Now that the world has reopened fully and normality has been reinstated, paving the way for the return of overtourism, travelers are seeking less crowded, off-the-beaten-path destinations where they can truly relax and appreciate a foreign country without all the distraction.
One of the lesser-known destinations in the undiscovered gem that is the Middle East, Saudi Arabia, is keeping a close eye on the fast-growing trend, so much so that it is planning to launch a brand new destination to keep high-end travelers looking for more exclusivity appeased.
Next year, it's the magical Red Sea, a tourism hotspot waiting to happen where you should be headed:
Welcome To The Middle Eastern Caribbean
In the biggest piece of news to come out of the Middle East in years, their rising competitor Saudi Arabia has just confirmed a brand new luxury travel destination in their currently underdeveloped Red Sea Coast, touted as the Middle Eastern Caribbean.
The Red Sea is an enclosed body of water that the Arab Kingdom straddles.
Famous for its high concentration of salt and turquoise-blue hue, it's remained largely ignored as a tourist destination for years.
Saudi Arabia's Red Sea extends for over a thousand miles, from the border with the neighboring Kingdom of Jordan to the North and to Yemen in the South, and much of the coast remains untarnished.
This is largely due to Saudi's late opening for tourism, as only in recent years has the kingdom opened its doors to foreign visitors.
Local authorities are now keen on catching up with their fellow Gulf partners, having announced the opening of a new resort zone in the Red Sea region.
What's On The Cards For The Red Sea Coast?
According to the Red Sea project files, as many as 22 of the region's 90 islands will be developed, with the construction of up to 50 luxury accommodations comprising 8,000 rooms and an additional 1,000 residential properties by 2030.
This is one of the largest development projects seen in the Middle East currently, which should also bear witness to the launch of a giant moon-shaped resort in Dubai.
Though the final project will not be delivered until 2030 at the earliest, a number of properties are already popping up along the coast and around the 90-island archipelago.
@visitredsea Crystal clear waters at The Red Sea.💦 #VisitRedSea والمياه كريستالية.. فيه أصفى من كذا؟ 🌊 #وجهة_البحر_الأحمر #السعودية ♬ original sound – The Red Sea
As executive director Chopra stated, ‘regenerative tourism' is at the front of Saudi's new tourism offer, as the kingdom seeks to ‘enhance' the local communities and environment and offer more ‘transformative' experiences as opposed to just luxury.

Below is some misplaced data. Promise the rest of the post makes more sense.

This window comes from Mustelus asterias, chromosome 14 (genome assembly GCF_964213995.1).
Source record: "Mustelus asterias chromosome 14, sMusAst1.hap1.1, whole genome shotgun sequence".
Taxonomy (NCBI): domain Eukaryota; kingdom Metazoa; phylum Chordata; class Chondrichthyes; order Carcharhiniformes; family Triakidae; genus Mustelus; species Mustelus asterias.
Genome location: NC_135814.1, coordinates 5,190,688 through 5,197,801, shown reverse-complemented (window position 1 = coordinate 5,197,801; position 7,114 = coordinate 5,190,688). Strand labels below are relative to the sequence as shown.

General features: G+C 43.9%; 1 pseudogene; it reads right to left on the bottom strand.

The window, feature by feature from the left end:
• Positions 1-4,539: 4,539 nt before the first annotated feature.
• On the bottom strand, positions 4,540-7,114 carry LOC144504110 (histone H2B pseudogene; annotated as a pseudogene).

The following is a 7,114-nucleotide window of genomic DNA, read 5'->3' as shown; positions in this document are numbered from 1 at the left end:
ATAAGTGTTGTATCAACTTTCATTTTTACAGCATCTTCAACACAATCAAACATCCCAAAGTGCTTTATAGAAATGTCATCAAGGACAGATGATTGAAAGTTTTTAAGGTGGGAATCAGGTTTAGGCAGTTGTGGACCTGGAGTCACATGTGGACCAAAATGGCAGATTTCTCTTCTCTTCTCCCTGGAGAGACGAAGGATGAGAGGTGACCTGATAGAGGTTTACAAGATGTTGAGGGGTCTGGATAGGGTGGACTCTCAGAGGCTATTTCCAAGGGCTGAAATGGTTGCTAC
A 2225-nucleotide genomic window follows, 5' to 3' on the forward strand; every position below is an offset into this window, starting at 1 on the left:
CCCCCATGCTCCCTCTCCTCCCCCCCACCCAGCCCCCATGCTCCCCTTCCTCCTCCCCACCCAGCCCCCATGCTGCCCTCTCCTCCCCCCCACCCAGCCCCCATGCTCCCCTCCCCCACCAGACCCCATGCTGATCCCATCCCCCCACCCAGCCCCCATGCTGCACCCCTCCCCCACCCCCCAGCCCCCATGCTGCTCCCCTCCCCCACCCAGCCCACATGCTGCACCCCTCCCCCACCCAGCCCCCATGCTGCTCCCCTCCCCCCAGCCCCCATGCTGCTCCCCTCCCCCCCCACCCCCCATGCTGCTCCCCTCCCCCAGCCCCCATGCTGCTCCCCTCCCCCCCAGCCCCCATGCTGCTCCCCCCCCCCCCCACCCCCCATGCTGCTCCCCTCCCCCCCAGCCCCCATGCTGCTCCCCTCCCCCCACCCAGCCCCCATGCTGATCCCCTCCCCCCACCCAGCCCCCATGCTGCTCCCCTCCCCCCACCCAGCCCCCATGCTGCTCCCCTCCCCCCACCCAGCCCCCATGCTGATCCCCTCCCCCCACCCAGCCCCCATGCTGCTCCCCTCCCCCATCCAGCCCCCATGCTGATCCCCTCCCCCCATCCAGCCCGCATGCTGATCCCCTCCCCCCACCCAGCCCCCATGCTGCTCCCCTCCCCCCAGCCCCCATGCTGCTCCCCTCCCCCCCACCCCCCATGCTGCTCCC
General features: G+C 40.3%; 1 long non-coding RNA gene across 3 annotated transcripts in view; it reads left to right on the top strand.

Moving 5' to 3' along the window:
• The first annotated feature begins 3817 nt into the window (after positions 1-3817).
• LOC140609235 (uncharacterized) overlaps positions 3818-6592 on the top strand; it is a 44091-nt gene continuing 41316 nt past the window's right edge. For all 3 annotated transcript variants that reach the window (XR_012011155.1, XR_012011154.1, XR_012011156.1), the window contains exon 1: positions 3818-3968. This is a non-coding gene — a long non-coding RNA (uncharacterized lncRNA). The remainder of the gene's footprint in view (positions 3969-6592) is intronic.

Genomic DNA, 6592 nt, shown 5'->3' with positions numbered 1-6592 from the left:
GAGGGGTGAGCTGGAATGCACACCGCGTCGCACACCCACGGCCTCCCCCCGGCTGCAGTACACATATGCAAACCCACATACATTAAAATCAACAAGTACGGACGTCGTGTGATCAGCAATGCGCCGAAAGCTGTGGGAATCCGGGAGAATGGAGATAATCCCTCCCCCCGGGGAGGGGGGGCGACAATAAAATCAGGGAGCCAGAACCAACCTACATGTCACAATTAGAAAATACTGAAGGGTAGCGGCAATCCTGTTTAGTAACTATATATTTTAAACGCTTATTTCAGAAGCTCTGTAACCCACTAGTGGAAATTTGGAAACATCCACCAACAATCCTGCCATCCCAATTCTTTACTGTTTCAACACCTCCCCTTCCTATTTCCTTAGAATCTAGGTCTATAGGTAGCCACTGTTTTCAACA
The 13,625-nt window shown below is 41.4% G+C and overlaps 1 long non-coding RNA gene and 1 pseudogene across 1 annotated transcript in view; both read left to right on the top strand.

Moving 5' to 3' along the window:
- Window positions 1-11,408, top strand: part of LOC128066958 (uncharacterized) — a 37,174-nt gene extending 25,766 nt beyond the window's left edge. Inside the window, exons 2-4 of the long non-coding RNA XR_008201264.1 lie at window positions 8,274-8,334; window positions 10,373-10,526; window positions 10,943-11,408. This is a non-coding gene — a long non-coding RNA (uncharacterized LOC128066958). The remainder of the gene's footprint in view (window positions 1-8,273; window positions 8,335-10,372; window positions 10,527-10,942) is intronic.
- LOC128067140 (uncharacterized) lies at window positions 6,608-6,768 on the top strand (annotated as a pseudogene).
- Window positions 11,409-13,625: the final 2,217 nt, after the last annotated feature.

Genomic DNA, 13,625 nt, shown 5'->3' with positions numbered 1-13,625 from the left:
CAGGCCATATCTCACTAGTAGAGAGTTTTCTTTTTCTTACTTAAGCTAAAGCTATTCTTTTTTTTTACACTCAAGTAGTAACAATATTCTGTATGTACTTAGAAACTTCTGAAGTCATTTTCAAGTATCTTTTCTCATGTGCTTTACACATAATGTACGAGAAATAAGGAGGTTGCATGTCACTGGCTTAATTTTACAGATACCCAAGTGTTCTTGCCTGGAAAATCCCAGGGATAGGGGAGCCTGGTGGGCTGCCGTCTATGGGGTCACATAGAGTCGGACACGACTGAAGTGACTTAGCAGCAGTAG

The Ummahat Islands will be the first to host new hotels, namely the St. Regis Red Sea Resort, where tourists can find accommodation in villas on land or floating on water, set to compete with a Ritz-Carlton for guests.
On Shura Island, Saudi leaders are planning to build a 1.2-kilometer bridge connecting it to the region's main international airport, for the shortest possible travel distance of 30 minutes from the hub to the resort zones.
Shura itself will also feature 11 low-rise resorts designed to resemble ‘coral washed up on the beach'.
Naturally, as development spreads to other islands and coastal strips on the Red Sea mainland, visitors can expect the introduction of more state-of-the-art resorts, golf courses, marinas, and dining spots.
So far, two inland resorts have been confirmed, Desert Rock and Southern. Dunes.
There is more: Sheybarah, a quaint island 45 minutes by ferry from the mainland, is expected to become a ‘hyper-luxury', ultra-exclusive resort with numerous over-water pods – yes, it's a running theme – which architects have described as ‘bubbles of a diver'.
The Ultra-Luxurious Triple Bay
Elsewhere, in Amaala, a planned luxury tourism megaproject titled Triple Bay, a wellness hub is being built in an area of outstanding natural beauty, bounded by mountainous landscapes and a ‘sparkling' sea, where guests will be able to practice diving, yachting, and other watersports.
Triple Bay is bowing in 2024 with 3,000 rooms between 25 hotels and their adjacent 900 villas and apartments, all powered by renewable energy and boasting a zero-carbon footprint, so it won't be long until tourists can check it out for themselves.
@happy_shopyng proyek gila arab saudi#viral #fyp #fypシ ♬ suara asli – happyshop
When it comes to overtourism, Saudi Arabia is ensuring the unspoiled nature reserve that is the Red Sea does not suffer the brunt of these concurrent development projects by initially setting a cap of one million visitors a year in the area (500,000 at Amaala).
The Saudi Red Sea is home to the world's fourth-largest barrier reef, majestic mountains, inactive volcanoes, and ancient historical sites, and the visitor cap will ensure it remains an exclusive luxury travel destination.
Finally, the newly-opened Red Sea International Airport, which began operations only in September of this year, will offer visitors a truly seamless experience, as they will be allowed to breeze past security and will not be required to pick up their own luggage.
Instead, it will be sent directly to their resort.
Read more about the exciting development project here.
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This article originally appeared on TravelOffPath.com
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